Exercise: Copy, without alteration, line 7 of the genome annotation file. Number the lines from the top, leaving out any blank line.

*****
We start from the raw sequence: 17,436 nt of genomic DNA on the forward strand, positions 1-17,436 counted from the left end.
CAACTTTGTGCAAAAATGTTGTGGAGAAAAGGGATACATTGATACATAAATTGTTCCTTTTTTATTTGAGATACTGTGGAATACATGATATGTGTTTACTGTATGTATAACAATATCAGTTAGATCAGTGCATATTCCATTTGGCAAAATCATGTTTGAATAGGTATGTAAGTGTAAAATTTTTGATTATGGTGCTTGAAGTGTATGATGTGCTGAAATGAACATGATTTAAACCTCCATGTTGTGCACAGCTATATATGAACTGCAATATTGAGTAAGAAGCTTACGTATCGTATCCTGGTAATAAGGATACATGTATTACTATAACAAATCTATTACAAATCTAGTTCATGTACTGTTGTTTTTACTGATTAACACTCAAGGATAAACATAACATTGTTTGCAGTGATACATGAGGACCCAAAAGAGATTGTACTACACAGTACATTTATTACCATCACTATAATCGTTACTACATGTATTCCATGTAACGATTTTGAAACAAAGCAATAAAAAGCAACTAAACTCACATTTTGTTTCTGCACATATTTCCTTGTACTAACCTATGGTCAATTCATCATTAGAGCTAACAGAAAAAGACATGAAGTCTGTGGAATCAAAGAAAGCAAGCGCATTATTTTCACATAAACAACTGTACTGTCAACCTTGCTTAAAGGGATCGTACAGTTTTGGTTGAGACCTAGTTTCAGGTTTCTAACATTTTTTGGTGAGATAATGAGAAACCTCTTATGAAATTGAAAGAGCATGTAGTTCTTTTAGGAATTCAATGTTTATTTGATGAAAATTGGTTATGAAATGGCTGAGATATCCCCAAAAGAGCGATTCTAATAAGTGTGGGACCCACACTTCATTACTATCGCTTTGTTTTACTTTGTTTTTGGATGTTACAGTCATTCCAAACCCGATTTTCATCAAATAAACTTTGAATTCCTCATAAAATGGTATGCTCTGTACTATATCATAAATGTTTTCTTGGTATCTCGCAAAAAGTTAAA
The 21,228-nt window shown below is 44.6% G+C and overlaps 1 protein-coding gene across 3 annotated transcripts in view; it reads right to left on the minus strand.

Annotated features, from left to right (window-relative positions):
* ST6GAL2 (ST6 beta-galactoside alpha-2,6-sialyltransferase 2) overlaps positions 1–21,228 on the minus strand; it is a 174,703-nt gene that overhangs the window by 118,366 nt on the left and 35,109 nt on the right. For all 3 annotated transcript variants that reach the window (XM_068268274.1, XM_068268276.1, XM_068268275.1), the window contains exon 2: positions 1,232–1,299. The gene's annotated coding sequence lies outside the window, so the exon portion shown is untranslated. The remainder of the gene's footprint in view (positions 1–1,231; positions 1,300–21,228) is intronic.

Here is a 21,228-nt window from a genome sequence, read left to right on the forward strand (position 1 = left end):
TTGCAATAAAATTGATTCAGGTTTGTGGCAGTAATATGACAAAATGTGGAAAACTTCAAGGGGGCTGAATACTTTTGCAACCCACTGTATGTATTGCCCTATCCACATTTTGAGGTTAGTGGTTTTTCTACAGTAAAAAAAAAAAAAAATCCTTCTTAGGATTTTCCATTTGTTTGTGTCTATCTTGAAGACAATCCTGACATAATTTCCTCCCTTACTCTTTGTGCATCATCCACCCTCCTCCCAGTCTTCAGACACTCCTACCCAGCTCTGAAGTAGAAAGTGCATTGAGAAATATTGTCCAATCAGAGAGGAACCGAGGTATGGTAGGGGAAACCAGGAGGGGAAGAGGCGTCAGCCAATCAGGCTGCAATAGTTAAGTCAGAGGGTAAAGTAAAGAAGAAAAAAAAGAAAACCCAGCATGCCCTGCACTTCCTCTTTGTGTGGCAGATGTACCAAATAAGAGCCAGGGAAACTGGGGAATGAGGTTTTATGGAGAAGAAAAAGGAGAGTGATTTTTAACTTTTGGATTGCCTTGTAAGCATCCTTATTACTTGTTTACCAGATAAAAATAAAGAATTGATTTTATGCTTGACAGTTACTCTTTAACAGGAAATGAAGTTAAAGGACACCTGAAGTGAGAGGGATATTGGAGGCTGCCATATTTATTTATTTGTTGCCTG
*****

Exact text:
TTGCAATAAAATTGATTCAGGTTTGTGGCAGTAATATGACAAAATGTGGAAAACTTCAAGGGGGCTGAATACTTTTGCAACCCACTGTATGTATTGCCCTATCCACATTTTGAGGTTAGTGGTTTTTCTACAGTAAAAAAAAAAAAAAATCCTTCTTAGGATTTTCCATTTGTTTGTGTCTATCTTGAAGACAATCCTGACATAATTTCCTCCCTTACTCTTTGTGCATCATCCACCCTCCTCCCAGTCTTCAGACACTCCTACCCAGCTCTGAAGTAGAAAGTGCATTGAGAAATATTGTCCAATCAGAGAGGAACCGAGGTATGGTAGGGGAAACCAGGAGGGGAAGAGGCGTCAGCCAATCAGGCTGCAATAGTTAAGTCAGAGGGTAAAGTAAAGAAGAAAAAAAAGAAAACCCAGCATGCCCTGCACTTCCTCTTTGTGTGGCAGATGTACCAAATAAGAGCCAGGGAAACTGGGGAATGAGGTTTTATGGAGAAGAAAAAGGAGAGTGATTTTTAACTTTTGGATTGCCTTGTAAGCATCCTTATTACTTGTTTACCAGATAAAAATAAAGAATTGATTTTATGCTTGACAGTTACTCTTTAACAGGAAATGAAGTTAAAGGACACCTGAAGTGAGAGGGATATTGGAGGCTGCCATATTTATTTATTTGTTGCCTG